Set collection type

Keywords: Javascript


ECMAScript 6 adds a Set set type to bring a Set data structure to the language. Sets are like enhanced maps in many ways because most of their API s and behaviors are common.

6.6.1 basic API

  1. You can create an empty collection using the new keyword and the Set constructor. If you want to initialize the instance while creating, you can pass an iteratable object to the Set constructor, which needs to contain the elements inserted into the collection instance.

    const m = new Set();
    // Initializing a collection with an array
    const sl = new Set(
    console.log(sl.size); // 3
    // Initializing a collection using a custom iterator
    const s2 = new Set({
      [Symbol.iterator]: function* () {
        yield "val1";
        yield "val2";
        yield "val3"
    console.log(s2); // Set { 'val1', 'val2', 'val3' }
  2. After initialization, you can use add() to increase the value, has() to query, size to get the number of elements, and delete() and clear() to delete elements.

  3. add() returns an instance of a collection, so you can connect multiple add operations, including initialization.

    const s = new Set();
    console.log(s.has("Matt")); // false
    console.log(s.size); // 0
    console.log(s.has("Matt")); // true
    console.log(s.size); // 2
    console.log(s.has("Matt")); // false
    console.log(s.has("frisbie")); // true
    console.log(s.size); // 1
    console.log(s.has("Matt")); // false
    console.log(s.has("frisbie")); // false
    console.log(s); // set {}
    const ss = new Set().add("vall");
    console.log(ss); // Set { 'vall', 'val2', 'val3' }
  4. Similar to Map, set can contain any JavaScript data type as a value, and the set also uses the SameValueZero operation, which is basically equivalent to using strict object equality criteria to check the matching of values. Like strict equality, objects and other collection types used as values do not change when their contents or properties are modified.

  5. The add() and delete() operations are idempotent, and delete() returns a Boolean value indicating whether there is a value to delete in the collection.

    const s = new Set();
    const functionVal = function () { };
    const symbolVal = Symbol();
    const objectVal = new Object();
    console.log(s.has(functionVal)); // true
    console.log(s.has(objectVal)); // true
    console.log(s);   // Set { [Function: functionVal], Symbol(), {} }
    // Checking means that independent instances do not conflict
    console.log(s.has(function () { })); // false
    const a = new Set();
    const objVal = {};
    const arrVal = [];
    a.add(arrVal); = "bar";
    console.log(a.has(objVal)); // true
    console.log(a.has(arrVal)); // true
    console.log(a); // Set { { bar: 'bar' }, [ 'bar' ] }
    const x = new Set();
    console.log(x.size); // 1
    console.log(x.size); // 1
    console.log(x.delete('foo')); // true
    console.log(x.delete('foo')); // false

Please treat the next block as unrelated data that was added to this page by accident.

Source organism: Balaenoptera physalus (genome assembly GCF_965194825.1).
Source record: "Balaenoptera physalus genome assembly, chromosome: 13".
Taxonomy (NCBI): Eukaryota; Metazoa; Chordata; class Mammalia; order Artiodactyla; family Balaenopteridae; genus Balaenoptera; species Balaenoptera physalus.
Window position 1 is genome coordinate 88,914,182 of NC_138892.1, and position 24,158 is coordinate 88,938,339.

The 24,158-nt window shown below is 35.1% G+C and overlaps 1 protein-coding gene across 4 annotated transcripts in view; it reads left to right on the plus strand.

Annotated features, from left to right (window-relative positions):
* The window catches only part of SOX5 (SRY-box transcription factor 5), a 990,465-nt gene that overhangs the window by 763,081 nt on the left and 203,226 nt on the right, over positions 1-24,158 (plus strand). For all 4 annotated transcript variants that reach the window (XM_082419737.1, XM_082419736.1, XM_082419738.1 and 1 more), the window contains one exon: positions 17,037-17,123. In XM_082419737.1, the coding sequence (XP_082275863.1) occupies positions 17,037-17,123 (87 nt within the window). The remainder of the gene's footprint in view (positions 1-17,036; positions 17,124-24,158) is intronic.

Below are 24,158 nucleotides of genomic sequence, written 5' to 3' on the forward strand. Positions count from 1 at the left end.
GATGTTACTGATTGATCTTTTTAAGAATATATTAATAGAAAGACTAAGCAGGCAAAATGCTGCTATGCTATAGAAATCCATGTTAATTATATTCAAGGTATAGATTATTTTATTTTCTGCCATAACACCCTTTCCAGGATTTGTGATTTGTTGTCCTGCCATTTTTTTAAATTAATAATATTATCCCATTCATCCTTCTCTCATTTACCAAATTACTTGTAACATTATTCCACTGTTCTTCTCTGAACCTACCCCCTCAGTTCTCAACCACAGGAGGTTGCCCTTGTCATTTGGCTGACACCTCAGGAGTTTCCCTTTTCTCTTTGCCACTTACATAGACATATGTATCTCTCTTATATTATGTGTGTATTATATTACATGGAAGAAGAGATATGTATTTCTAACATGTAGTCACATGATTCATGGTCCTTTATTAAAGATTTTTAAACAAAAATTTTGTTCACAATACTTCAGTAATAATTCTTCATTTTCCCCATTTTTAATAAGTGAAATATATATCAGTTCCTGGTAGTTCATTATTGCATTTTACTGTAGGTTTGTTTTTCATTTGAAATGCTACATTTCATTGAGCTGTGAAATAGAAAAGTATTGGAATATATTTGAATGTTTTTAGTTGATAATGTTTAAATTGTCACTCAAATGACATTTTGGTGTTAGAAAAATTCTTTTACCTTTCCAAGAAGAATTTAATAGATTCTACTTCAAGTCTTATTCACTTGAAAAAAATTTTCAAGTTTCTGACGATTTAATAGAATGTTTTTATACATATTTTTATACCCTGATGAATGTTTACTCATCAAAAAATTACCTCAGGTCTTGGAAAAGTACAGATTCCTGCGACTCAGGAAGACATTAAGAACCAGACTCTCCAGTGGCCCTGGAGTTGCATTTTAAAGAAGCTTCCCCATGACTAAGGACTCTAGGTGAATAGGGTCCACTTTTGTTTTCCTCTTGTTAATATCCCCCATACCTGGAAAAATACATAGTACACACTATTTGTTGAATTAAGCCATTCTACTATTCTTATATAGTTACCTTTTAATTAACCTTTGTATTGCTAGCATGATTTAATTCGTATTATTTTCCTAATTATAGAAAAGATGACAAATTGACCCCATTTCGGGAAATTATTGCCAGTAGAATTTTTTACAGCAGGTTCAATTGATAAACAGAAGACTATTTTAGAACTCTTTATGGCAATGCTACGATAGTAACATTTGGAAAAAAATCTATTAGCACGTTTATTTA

6.6.2 sequence and iteration

  1. Set maintains the order in which values are inserted, so it supports sequential iteration. Collection instances can provide an iterator that can generate collection contents in insertion order. The iterator may be obtained through the values() method and its alias method keys(), or the Symbol.iterator attribute, which references values().

  2. Because values() is the default iterator, you can directly use the extension operation on the collection instance to convert the collection into an array. The entries () method of the collection returns an iterator, which can generate an array containing two elements in the insertion order. These two elements are the repetition of each value in the collection.

    const s = new Set(["val1","val2","val3"]);
    console.log(s.values === s[Symbol.iterator]); // true
    console.log(s.keys === s[Symbol.iterator]); // true
    for (let value of s.values()) {
    // val1
    // val2
    // val3
    for (let value of s[Symbol.iterator]()) {
    // val1
    // val2
    // val3
    console.log([...s]); // [ 'val1', 'val2', 'val3' ]
    for (let pair of s.entries()) {
    // ['val1', 'val1']
    // ['val2', 'val2']
    // ['val3', 'val3']
  3. If you do not use an iterator but a callback, you can call the forEach() method of the collection and pass in a callback to iterate over each key value pair in turn. The incoming callback receives an optional second parameter, which is used to override the value of this inside the callback.

    const s = new Set(["val1", "val2", "val3"]);
    s.forEach((val, dupVal) => console.log(`${val}->${dupVal}`))
    // val1 - > val1
    // val2 - > val2
    // val3 - > val3
    const s1 = new Set(["val1"]);
    // The original value of the string is not modified as a value
    for (let value of s1.values()) {
      value = "newval";
      console.log(value); // newval
      console.log(s1.has("val1")); // true
    const valObj = {id:1} 
    const s2 = new Set([valObj]);
    // Modify the properties of the value object, but the object still exists in the collection
    for (let value of s2.values()) { = "newVal";
      console.log(value); // { id: 'newVal' }
      console.log(s2.has(valObj)); // true
    console.log(valObj); // { id: 'newVal' }

6.6.3 define formal collection operations

I don't quite understand it at present, so I don't need any description text and code first.

Posted by Garrett on Wed, 01 Sep 2021 13:06:42 -0700